The ERISA consultants at the Learning Center Resource Desk, which is available through Columbia Threadneedle Investments, regularly receive calls from financial advisors on a broad array of technical topics related to IRAs and qualified retirement plans. A recent call with a financial advisor in Oklahoma is representative of a common question related to Form 5500 reporting. The advisor asked:
“When conducting an audit report for the retirement plan’s Form 5500 report, what criteria should a plan sponsor use to select a qualified accountant?”
Highlights of Discussion
- The DOL has compiled several items to help plan sponsors prudently select an independent qualified plan accountant (IQPA) for Form 5500 reporting purposes.
- The first piece of helpful information from the DOL is the booklet, “Selecting an Auditor for Your Employee Benefit Plan.” This covers: (1) selecting an auditor; (2) what you should know about the audit; (3) reviewing the audit report; and (4) other resources.
- The DOL also offers an Interpretive Bulletin that contains guidelines to determine when a qualified public accountant is considered independent for the purposes of auditing retirement plans.
- Third is a study the DOL released in May 2015, "Assessing the Quality of Employee Benefit Plan Audits." The Learning Center has developed the following additional IQPA questions for use by plan sponsors and plan service providers to help them better assess the competency of an IQPA:
• Do you specialize in retirement plan audits? The study found a clear link between the number of employee benefit plan audits performed by a CPA and the quality of the audit work performed. CPAs who performed the fewest number of employee benefit plan audits annually had a 76% deficiency rate. In contrast, the firms performing the most plan audits had only a 12% deficiency rate.
• What is the size of your firm’s retirement plan audit practice? The smaller the firm’s retirement plan audit practice, the greater the incidence of audit deficiencies.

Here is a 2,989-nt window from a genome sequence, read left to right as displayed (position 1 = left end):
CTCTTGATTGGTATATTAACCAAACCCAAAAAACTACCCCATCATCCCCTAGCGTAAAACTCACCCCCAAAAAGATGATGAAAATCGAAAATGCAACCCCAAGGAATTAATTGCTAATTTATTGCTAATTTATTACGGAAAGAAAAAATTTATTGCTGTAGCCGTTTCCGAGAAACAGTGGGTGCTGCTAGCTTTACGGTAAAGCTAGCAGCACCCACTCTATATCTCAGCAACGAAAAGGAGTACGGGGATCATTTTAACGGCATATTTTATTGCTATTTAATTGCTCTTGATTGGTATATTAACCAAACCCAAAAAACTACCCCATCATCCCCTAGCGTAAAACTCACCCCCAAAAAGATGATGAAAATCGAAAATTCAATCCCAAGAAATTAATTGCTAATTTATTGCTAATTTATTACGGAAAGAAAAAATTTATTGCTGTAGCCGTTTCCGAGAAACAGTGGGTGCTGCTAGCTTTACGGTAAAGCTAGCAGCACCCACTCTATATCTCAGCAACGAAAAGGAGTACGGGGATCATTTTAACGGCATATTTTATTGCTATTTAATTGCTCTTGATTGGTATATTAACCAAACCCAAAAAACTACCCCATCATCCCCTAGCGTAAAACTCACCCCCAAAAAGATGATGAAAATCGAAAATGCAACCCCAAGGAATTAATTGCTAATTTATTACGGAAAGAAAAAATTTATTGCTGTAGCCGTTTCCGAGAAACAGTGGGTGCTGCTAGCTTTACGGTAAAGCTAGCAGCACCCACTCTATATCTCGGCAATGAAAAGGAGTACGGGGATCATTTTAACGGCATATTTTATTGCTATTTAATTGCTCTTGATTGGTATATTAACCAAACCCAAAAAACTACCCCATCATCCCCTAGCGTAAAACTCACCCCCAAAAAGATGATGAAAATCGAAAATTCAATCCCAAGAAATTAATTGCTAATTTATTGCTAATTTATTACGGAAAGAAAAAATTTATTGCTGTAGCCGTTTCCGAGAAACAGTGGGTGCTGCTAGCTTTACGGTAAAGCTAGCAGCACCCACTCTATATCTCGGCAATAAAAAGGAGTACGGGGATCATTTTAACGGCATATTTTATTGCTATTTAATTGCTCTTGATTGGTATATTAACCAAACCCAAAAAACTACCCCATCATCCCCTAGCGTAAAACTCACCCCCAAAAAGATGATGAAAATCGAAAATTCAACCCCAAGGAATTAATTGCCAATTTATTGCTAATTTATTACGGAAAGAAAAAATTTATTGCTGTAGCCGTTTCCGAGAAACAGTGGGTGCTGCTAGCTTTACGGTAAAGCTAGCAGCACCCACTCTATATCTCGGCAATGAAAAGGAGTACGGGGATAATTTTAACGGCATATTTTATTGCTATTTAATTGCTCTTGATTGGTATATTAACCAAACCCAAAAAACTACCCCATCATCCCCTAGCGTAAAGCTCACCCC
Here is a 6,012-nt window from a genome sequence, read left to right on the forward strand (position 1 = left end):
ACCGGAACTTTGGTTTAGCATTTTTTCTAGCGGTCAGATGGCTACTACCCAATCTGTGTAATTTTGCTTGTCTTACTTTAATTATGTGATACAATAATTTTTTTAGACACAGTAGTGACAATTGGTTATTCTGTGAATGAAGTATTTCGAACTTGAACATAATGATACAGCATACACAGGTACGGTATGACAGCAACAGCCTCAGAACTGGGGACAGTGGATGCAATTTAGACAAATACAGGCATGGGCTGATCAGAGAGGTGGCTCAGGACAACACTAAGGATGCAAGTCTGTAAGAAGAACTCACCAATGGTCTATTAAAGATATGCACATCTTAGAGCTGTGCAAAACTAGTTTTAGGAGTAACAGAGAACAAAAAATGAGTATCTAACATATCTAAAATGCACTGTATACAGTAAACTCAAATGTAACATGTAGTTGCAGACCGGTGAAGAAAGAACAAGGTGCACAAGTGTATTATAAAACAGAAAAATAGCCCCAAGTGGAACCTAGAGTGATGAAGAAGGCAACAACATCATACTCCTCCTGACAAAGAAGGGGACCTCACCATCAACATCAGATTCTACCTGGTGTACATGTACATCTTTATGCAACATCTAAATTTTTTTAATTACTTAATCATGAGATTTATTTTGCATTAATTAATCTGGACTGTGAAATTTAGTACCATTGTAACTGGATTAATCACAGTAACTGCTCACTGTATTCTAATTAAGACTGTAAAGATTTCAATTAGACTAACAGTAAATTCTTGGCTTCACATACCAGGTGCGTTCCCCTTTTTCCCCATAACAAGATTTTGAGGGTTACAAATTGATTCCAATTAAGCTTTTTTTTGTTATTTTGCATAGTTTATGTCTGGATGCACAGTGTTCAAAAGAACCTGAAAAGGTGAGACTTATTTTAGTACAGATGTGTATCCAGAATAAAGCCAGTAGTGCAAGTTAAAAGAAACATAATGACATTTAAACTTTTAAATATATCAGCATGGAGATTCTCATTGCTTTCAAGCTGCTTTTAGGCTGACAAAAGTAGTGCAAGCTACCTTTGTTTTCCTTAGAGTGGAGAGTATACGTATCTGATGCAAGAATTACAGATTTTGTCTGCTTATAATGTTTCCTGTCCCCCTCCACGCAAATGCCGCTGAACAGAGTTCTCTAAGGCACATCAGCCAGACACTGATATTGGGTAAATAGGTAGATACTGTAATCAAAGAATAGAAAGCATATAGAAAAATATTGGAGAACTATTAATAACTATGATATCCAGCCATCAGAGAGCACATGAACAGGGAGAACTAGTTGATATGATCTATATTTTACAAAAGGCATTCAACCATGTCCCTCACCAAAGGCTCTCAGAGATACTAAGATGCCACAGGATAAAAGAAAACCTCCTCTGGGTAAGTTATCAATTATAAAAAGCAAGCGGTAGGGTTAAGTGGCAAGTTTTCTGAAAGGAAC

• Are you a member of the American Institute of Certified Public Accountants’ (AICPA) Employee Benefit Audit Quality Center? IQPAs who were members tended to produce audits with fewer deficiencies.
• Have you had specific training in preparing audits for retirement plans? As the level of plan-specific training increased, the percentage of deficient audits decreased.
• Are you well-versed in the reporting and disclosure requirements of ERISA? Audit areas that are unique to retirement plans, such as contributions, benefit payments, participant data and party-in-interest/prohibited transactions, lead the list of audit deficiencies.
- Selecting an IQPA for a plan is a fiduciary function. ERISA Section 103(a)(3)(A) requires the plan administrator of an employee benefit plan with 100 or more participants to engage an IQPA to audit the financial statements using generally accepted auditing standards (GAAS). Further, such an administrator must prepare an opinion as to whether the financial statements — and any supplemental schedules required to be included in the annual report — are presented fairly in conformity with generally accepted accounting principles (GAAP).
- The DOL’s 2015 study found that 39% of the sample of Form 5500 audit reports reviewed contained major deficiencies. Only 61% of the audits fully complied with professional auditing standards or had merely minor deficiencies under professional standards. This result continues a downward trend in audit quality based on prior years’ audit studies.
Sponsors of qualified retirement plans with 100 or more participants generally must engage an IQPA for annual Form 5500 reporting purposes. Selecting the right IQPA is an important fiduciary function. Following DOL guidelines and documenting the IQPA selection process are important procedures that can help mitigate liability.
The Learning Center Resource Desk is staffed by the Retirement Learning Center, LLC (RLC), a third-party industry consultant that is not affiliated with Columbia Threadneedle. Any information provided is for informational purposes only. It cannot be used for the purposes of avoiding penalties and taxes. Columbia Threadneedle does not provide tax or legal advice. Consumers consult with their tax advisor or attorney regarding their specific situation.
Information and opinions provided by third parties have been obtained from sources believed to be reliable, but accuracy and completeness cannot be guaranteed by Columbia Threadneedle.
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